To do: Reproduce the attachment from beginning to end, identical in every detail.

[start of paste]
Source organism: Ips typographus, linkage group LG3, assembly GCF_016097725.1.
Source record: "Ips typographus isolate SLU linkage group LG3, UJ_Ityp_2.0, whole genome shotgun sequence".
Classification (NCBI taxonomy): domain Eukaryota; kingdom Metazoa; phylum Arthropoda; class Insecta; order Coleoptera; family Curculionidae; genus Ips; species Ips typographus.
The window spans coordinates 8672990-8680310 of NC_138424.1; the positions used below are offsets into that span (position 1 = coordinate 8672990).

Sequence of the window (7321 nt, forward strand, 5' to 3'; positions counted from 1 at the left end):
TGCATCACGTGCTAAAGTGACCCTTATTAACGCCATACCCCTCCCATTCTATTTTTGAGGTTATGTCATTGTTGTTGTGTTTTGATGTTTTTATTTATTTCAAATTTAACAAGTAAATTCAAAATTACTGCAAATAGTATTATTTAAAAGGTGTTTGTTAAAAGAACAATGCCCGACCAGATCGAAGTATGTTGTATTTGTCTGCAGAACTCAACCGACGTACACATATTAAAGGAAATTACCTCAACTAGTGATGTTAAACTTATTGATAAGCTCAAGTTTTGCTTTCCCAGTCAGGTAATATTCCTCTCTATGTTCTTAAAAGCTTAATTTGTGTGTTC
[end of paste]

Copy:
Source organism: Ips typographus, linkage group LG3, assembly GCF_016097725.1.
Source record: "Ips typographus isolate SLU linkage group LG3, UJ_Ityp_2.0, whole genome shotgun sequence".
Classification (NCBI taxonomy): domain Eukaryota; kingdom Metazoa; phylum Arthropoda; class Insecta; order Coleoptera; family Curculionidae; genus Ips; species Ips typographus.
The window spans coordinates 8672990-8680310 of NC_138424.1; the positions used below are offsets into that span (position 1 = coordinate 8672990).

Sequence of the window (7321 nt, forward strand, 5' to 3'; positions counted from 1 at the left end):
TGCATCACGTGCTAAAGTGACCCTTATTAACGCCATACCCCTCCCATTCTATTTTTGAGGTTATGTCATTGTTGTTGTGTTTTGATGTTTTTATTTATTTCAAATTTAACAAGTAAATTCAAAATTACTGCAAATAGTATTATTTAAAAGGTGTTTGTTAAAAGAACAATGCCCGACCAGATCGAAGTATGTTGTATTTGTCTGCAGAACTCAACCGACGTACACATATTAAAGGAAATTACCTCAACTAGTGATGTTAAACTTATTGATAAGCTCAAGTTTTGCTTTCCCAGTCAGGTAATATTCCTCTCTATGTTCTTAAAAGCTTAATTTGTGTGTTC